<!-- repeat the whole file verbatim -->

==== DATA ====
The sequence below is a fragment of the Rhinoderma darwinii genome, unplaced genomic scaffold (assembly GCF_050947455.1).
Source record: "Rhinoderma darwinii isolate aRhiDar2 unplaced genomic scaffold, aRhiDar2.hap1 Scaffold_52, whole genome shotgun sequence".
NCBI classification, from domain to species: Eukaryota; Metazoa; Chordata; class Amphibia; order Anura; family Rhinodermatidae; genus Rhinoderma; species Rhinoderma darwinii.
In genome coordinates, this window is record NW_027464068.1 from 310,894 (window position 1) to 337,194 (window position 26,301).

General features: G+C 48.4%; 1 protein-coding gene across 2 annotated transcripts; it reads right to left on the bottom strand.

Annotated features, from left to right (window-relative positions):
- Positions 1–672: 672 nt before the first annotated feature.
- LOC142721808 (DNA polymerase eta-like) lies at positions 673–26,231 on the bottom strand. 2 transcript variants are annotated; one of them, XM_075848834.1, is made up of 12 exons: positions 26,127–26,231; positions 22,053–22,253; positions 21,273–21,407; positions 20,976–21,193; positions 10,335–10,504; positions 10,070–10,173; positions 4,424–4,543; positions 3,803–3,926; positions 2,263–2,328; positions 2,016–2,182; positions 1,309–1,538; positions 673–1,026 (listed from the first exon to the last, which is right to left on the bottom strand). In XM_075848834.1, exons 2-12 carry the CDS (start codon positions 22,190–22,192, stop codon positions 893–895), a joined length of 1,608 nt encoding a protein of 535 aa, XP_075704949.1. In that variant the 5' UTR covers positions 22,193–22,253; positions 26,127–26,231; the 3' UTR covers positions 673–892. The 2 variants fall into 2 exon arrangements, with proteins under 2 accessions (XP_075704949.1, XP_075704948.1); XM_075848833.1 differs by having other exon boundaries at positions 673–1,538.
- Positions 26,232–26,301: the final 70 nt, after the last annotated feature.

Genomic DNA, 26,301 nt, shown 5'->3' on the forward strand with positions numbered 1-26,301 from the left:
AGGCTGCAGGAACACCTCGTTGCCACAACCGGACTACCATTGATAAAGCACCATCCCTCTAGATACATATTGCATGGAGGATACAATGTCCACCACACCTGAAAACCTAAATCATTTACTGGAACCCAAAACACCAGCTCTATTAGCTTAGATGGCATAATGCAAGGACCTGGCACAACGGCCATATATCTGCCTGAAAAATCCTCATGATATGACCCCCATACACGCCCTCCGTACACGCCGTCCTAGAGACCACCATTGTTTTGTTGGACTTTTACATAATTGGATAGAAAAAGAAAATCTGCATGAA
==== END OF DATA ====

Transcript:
The sequence below is a fragment of the Rhinoderma darwinii genome, unplaced genomic scaffold (assembly GCF_050947455.1).
Source record: "Rhinoderma darwinii isolate aRhiDar2 unplaced genomic scaffold, aRhiDar2.hap1 Scaffold_52, whole genome shotgun sequence".
NCBI classification, from domain to species: Eukaryota; Metazoa; Chordata; class Amphibia; order Anura; family Rhinodermatidae; genus Rhinoderma; species Rhinoderma darwinii.
In genome coordinates, this window is record NW_027464068.1 from 310,894 (window position 1) to 337,194 (window position 26,301).

General features: G+C 48.4%; 1 protein-coding gene across 2 annotated transcripts; it reads right to left on the bottom strand.

Annotated features, from left to right (window-relative positions):
- Positions 1–672: 672 nt before the first annotated feature.
- LOC142721808 (DNA polymerase eta-like) lies at positions 673–26,231 on the bottom strand. 2 transcript variants are annotated; one of them, XM_075848834.1, is made up of 12 exons: positions 26,127–26,231; positions 22,053–22,253; positions 21,273–21,407; positions 20,976–21,193; positions 10,335–10,504; positions 10,070–10,173; positions 4,424–4,543; positions 3,803–3,926; positions 2,263–2,328; positions 2,016–2,182; positions 1,309–1,538; positions 673–1,026 (listed from the first exon to the last, which is right to left on the bottom strand). In XM_075848834.1, exons 2-12 carry the CDS (start codon positions 22,190–22,192, stop codon positions 893–895), a joined length of 1,608 nt encoding a protein of 535 aa, XP_075704949.1. In that variant the 5' UTR covers positions 22,193–22,253; positions 26,127–26,231; the 3' UTR covers positions 673–892. The 2 variants fall into 2 exon arrangements, with proteins under 2 accessions (XP_075704949.1, XP_075704948.1); XM_075848833.1 differs by having other exon boundaries at positions 673–1,538.
- Positions 26,232–26,301: the final 70 nt, after the last annotated feature.

Genomic DNA, 26,301 nt, shown 5'->3' on the forward strand with positions numbered 1-26,301 from the left:
AGGCTGCAGGAACACCTCGTTGCCACAACCGGACTACCATTGATAAAGCACCATCCCTCTAGATACATATTGCATGGAGGATACAATGTCCACCACACCTGAAAACCTAAATCATTTACTGGAACCCAAAACACCAGCTCTATTAGCTTAGATGGCATAATGCAAGGACCTGGCACAACGGCCATATATCTGCCTGAAAAATCCTCATGATATGACCCCCATACACGCCCTCCGTACACGCCGTCCTAGAGACCACCATTGTTTTGTTGGACTTTTACATAATTGGATAGAAAAAGAAAATCTGCATGAA